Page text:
Harnessing Private Capital for Regenerative Agriculture

A new report exploring the voluntary ecosystem services market in the UK considers the potential to boost funding for sustainable agriculture and conservation through private investment.

The report, ‘Exploring ecosystem markets for the delivery of public goods in the UK was jointly funded by the GFS project Resilient Dairy Landscapes and the Yorkshire Integrated Catchment Solutions Programme (iCASP), a Natural Environment Research Council (NERC) programme.

Payments for ecosystem services are incentives to managers of natural resources, such as farmers and landowners, that recognise the economic and cultural benefits that healthy ecosystems bring to society, including fresh water, food and opportunities for recreation.

The research team identified several public/private schemes that have emerged in the UK, highlighting synergies, examples of good practice, and challenges to implementation. The findings indicate that organisational structures which ensure transparency, and reduce the potential for power asymmetries, are important for successful implementation of these schemes. Challenges outlined in the report include the complexity of demonstrating the permanence of benefits, and the costs involved in monitoring any benefits. Another red flag is the potential for ecosystem service trade-offs, where investors have competing priorities, or when multiple interventions are combined, leading to the delivery of one benefit, for example climate mitigation, at the expense of another, such as biodiversity.

The report comes in the wake of Defra’s announcement in March 2020 of a new £640M Nature for Climate Fund. This will leverage private sector investment to see more than 40 million trees planted as well as the restoration of 35,000 hectares of peatland in England. Prof. Mark Reed (Newcastle University), is the principle investigator on the GFS project Resilient Dairy Landscapes and a co-author of ‘Exploring ecosystem markets for the delivery of public goods in the UK’; he believes the findings of the report are timely. “Although public funding for agriculture has been guaranteed at pre-Brexit levels till 2024, most commentators agree that with a global economic downturn, funding is likely to drop significantly after that” he says.

This gives us time to find alternative sources of funding for sustainable agriculture and conservation. Defra is designing new schemes that will leverage private investment in nature, and our research brings to light lessons from existing private schemes to ensure they are as good for farmers as they are for nature.

Prof. Guy Ziv (University of Leeds), a co-investigator of Resilient Dairy Landscapes project and co-author to the report, believes there is an appetite in the private sector to support sustainable agriculture. “Investing in nature has moved, over the last year or so, from the corporate social responsibility (CSR) agenda to the companies’ bottom line. Many businesses have already done all they can to reduce their emissions at source; they want to go further by investing in UK projects that will mitigate climate change while enhancing biodiversity” he says. “Other companies are investing in nature to mitigate risks to their supply chains, as concerns grow that summer droughts, extreme weather events and new diseases will increasingly disrupt the agriculture sector.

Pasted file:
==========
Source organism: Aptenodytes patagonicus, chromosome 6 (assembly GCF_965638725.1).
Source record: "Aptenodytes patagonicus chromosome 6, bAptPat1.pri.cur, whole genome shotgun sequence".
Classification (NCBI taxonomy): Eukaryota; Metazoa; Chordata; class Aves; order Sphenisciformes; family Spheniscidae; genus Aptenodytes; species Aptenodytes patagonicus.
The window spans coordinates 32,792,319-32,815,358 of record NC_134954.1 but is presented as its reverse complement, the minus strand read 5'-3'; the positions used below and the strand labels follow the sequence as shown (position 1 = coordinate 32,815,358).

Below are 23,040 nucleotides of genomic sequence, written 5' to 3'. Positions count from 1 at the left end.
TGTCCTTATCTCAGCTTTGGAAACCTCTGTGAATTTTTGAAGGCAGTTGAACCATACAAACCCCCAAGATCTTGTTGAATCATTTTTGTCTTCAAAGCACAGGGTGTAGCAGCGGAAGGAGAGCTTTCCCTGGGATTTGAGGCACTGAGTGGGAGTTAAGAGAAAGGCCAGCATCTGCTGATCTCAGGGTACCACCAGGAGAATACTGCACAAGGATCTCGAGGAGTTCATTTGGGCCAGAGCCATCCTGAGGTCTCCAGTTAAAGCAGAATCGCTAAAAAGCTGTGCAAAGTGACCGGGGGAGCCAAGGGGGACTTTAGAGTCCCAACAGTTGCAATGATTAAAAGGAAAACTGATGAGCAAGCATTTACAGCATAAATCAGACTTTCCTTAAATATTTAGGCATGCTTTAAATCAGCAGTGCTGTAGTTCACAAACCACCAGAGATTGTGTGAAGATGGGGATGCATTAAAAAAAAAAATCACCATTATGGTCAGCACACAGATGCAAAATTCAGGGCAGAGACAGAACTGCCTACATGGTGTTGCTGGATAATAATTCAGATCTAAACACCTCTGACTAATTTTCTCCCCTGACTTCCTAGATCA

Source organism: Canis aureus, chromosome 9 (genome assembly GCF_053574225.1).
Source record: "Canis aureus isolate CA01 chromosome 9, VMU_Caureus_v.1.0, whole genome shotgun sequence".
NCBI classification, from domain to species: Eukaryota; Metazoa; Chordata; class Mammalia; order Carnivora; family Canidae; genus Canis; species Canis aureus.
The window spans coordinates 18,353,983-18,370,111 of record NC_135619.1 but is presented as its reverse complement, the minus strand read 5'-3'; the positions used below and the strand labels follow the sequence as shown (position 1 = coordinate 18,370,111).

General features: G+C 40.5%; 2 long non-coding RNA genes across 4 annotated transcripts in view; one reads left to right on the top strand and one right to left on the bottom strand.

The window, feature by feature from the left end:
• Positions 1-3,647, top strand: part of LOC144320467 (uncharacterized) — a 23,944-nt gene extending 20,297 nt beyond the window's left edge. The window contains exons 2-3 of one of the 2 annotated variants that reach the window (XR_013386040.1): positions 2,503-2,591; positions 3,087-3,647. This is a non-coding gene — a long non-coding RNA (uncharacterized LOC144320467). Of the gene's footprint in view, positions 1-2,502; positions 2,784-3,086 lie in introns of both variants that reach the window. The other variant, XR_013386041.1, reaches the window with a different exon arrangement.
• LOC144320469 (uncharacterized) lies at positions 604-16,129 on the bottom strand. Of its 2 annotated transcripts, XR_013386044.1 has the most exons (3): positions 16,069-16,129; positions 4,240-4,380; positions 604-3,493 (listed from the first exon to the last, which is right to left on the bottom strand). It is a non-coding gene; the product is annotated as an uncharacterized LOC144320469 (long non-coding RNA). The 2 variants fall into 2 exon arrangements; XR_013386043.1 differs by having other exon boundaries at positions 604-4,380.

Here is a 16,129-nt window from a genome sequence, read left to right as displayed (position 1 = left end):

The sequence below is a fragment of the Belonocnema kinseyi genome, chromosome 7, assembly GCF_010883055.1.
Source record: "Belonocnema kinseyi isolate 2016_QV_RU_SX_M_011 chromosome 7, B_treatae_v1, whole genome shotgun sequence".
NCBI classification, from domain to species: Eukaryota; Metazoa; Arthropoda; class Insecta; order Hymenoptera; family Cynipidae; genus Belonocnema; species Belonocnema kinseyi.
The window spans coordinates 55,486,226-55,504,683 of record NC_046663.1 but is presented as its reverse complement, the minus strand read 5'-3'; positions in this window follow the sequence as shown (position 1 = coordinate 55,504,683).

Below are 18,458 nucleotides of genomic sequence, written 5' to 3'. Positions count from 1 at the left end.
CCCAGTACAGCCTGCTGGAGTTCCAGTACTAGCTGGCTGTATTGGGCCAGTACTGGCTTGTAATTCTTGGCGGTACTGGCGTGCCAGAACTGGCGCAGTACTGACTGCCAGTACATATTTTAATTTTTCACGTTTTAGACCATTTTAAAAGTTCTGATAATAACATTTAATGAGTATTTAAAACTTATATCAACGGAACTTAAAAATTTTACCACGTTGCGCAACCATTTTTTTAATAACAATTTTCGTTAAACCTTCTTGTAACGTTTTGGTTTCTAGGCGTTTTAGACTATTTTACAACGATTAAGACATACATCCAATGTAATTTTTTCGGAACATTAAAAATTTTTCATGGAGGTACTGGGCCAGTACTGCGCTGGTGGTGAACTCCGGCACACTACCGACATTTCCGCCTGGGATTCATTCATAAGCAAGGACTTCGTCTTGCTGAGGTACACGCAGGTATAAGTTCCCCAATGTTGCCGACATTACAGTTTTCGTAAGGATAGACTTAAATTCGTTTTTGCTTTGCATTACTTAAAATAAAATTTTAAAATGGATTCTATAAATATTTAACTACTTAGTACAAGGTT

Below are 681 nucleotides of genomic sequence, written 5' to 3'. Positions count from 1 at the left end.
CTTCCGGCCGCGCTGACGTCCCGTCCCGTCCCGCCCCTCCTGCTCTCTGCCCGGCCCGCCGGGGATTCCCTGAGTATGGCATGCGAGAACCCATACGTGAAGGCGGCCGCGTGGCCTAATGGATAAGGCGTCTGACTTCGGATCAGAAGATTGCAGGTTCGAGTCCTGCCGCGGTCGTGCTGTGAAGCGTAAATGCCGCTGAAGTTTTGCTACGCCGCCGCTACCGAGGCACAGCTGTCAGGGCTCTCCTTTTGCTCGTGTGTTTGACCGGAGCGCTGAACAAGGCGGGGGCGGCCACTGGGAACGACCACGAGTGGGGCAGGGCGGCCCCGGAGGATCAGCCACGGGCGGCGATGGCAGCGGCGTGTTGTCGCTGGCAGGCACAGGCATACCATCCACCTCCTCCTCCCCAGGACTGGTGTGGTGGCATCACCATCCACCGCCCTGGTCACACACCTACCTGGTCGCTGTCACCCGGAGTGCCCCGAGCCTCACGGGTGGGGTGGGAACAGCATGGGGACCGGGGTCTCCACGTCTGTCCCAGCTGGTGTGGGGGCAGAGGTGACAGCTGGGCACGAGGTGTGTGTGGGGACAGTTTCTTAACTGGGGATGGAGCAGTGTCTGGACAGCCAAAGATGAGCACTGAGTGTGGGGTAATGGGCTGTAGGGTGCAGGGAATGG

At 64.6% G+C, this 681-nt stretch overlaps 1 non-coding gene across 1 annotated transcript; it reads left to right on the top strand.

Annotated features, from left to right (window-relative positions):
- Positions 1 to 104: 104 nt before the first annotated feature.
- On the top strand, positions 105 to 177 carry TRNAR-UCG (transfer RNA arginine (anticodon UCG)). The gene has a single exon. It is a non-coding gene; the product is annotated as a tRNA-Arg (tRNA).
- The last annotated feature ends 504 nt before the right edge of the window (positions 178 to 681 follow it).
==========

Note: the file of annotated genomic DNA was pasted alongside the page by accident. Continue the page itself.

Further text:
The research is already being used by Defra and NatureScot to develop post-Brexit payment schemes that leverage, rather than outcompete, private funding for agriculture and conservation. “We are now working with a consortium to explore the feasibility of a UK Farm Soil Carbon Code”, says Prof. Reed. “This could channel even more private investment into the sector, helping farmers diversify income sources and transition to more regenerative practices.

Read the full report here.

Notes to editors

  • Report citation: Gosal, A, Kendall, H., Reed, M., Mitchell, G., Rodgers, C., and Ziv, G. (2020). Exploring ecosystem markets for the delivery of public goods in the UK. Yorkshire Integrated Catchment Solutions Programme (iCASP) and Resilient Dairy Landscapes Report DOI: https://doi.org/10.5518/100/48
  • The Resilient Dairy Landscapes project integrates the latest social, economic, natural, and veterinary science with the expertise of farmers and the dairy industry to devise and test innovations that will increase the resilience and sustainability of dairy farming in a rapidly changing world.
  • The Yorkshire Integrated Catchment Solutions Programme (iCASP) is a 5-year research translation programme, funded by the Natural Environment Research Council which aims to facilitate the growth of a strong and sustainable regional network to pioneer a more integrated approach to catchment management and develop knowledge and expertise to share nationally and internationally.

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